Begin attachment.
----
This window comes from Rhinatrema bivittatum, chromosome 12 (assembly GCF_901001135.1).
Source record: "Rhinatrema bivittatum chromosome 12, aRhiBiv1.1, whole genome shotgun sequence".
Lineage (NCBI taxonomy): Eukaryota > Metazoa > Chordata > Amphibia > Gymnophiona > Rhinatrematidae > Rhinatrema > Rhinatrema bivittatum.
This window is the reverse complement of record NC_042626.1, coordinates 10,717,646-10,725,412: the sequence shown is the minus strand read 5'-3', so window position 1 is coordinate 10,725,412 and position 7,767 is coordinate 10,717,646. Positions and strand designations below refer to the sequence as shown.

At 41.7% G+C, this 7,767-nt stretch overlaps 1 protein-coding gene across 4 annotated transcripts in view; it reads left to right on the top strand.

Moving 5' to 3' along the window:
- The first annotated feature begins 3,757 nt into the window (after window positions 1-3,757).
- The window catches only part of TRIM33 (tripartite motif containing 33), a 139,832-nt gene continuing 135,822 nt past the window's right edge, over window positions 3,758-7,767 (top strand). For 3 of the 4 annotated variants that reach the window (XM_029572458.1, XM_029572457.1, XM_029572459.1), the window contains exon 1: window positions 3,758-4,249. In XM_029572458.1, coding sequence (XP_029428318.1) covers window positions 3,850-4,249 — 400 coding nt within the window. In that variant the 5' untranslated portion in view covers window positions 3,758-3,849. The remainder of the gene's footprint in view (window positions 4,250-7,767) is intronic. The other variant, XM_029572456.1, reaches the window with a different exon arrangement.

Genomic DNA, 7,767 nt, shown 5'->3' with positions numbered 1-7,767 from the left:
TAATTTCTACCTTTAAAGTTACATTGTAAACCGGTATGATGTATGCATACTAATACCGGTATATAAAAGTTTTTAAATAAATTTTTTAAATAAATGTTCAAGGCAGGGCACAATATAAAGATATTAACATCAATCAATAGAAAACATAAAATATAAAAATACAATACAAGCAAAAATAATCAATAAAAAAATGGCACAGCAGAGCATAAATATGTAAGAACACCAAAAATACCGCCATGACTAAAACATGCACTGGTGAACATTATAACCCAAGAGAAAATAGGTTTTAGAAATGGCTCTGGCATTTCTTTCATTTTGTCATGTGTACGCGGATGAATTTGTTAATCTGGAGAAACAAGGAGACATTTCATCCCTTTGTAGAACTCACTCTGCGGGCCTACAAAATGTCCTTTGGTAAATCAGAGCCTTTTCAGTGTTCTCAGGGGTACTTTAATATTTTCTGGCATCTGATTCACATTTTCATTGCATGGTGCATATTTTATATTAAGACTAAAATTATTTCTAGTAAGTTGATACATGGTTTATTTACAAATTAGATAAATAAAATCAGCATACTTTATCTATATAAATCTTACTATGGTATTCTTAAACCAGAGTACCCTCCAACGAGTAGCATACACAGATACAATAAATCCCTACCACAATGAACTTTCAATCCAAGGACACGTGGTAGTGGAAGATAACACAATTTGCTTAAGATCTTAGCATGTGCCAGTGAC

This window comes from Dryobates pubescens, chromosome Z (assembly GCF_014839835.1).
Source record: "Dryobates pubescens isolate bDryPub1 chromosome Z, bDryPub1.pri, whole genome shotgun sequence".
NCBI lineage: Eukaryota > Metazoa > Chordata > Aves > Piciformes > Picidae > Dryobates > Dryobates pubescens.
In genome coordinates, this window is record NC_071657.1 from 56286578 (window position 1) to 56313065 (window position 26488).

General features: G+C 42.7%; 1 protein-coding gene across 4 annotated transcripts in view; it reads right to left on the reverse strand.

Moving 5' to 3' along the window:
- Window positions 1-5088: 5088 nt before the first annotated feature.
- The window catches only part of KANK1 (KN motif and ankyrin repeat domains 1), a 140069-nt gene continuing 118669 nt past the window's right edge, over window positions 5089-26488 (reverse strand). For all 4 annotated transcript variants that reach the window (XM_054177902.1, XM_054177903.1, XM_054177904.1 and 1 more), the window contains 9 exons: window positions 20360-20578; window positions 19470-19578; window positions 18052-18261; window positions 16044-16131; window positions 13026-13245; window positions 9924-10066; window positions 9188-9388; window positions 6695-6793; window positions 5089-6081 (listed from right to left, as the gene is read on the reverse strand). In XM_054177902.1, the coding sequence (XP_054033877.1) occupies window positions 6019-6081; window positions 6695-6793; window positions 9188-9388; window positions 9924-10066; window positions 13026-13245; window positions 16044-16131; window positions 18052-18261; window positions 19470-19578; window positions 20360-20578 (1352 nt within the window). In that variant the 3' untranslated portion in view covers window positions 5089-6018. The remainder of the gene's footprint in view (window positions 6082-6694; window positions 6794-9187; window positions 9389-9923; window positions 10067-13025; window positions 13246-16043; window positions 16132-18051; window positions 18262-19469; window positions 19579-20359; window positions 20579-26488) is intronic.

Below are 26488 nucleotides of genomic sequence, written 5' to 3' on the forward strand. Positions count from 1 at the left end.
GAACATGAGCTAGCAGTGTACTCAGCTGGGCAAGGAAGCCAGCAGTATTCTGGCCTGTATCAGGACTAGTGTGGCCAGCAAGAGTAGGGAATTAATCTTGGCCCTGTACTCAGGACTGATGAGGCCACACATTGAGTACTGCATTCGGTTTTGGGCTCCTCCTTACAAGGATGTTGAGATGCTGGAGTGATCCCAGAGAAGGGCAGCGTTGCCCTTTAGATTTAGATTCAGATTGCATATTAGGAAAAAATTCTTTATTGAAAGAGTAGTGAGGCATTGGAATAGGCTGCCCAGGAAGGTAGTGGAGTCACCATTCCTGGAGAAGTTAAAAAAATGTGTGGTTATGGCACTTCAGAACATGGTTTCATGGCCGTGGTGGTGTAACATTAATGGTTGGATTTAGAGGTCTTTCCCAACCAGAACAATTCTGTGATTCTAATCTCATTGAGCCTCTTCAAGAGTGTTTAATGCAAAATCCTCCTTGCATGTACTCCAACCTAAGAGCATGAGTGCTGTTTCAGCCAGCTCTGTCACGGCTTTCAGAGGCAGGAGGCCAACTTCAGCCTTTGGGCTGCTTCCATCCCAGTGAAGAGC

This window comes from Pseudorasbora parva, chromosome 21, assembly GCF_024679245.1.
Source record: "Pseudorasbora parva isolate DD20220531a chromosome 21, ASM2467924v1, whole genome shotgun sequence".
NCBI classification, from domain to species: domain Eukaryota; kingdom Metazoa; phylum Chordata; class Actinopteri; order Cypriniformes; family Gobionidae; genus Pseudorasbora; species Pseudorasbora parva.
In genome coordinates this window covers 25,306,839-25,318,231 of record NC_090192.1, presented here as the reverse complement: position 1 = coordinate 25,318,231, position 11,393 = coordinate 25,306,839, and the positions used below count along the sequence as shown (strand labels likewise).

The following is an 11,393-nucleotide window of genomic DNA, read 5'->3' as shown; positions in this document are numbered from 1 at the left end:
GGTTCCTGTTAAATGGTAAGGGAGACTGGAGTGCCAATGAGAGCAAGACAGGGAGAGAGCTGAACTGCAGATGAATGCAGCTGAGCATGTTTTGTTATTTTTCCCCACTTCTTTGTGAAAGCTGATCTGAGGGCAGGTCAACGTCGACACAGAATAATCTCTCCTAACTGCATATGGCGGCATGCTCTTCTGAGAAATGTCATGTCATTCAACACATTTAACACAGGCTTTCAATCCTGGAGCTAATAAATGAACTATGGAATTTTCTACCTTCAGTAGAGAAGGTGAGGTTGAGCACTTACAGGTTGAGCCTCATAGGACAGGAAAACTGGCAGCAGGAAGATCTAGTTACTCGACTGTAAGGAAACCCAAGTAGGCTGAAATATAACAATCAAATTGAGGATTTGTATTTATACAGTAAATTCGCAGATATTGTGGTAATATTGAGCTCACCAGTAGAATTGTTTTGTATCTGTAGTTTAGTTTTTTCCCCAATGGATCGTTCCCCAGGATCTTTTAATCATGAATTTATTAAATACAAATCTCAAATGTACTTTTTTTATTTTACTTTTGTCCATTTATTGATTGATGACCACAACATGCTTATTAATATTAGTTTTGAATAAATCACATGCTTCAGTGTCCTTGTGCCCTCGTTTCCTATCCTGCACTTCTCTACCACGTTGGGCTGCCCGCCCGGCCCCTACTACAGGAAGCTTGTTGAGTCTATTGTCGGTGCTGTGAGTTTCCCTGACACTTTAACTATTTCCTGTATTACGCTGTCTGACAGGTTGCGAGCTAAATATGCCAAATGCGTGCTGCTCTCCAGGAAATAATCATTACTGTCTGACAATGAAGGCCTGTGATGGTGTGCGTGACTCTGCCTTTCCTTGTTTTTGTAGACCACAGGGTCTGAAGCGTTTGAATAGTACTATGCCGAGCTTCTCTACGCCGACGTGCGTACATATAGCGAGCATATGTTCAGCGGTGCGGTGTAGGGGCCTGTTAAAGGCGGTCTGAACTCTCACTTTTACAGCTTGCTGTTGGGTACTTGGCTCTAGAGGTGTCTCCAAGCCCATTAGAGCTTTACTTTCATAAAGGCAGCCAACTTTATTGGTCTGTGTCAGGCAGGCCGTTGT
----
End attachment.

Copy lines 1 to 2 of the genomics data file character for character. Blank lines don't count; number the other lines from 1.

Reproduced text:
This window comes from Rhinatrema bivittatum, chromosome 12 (assembly GCF_901001135.1).
Source record: "Rhinatrema bivittatum chromosome 12, aRhiBiv1.1, whole genome shotgun sequence".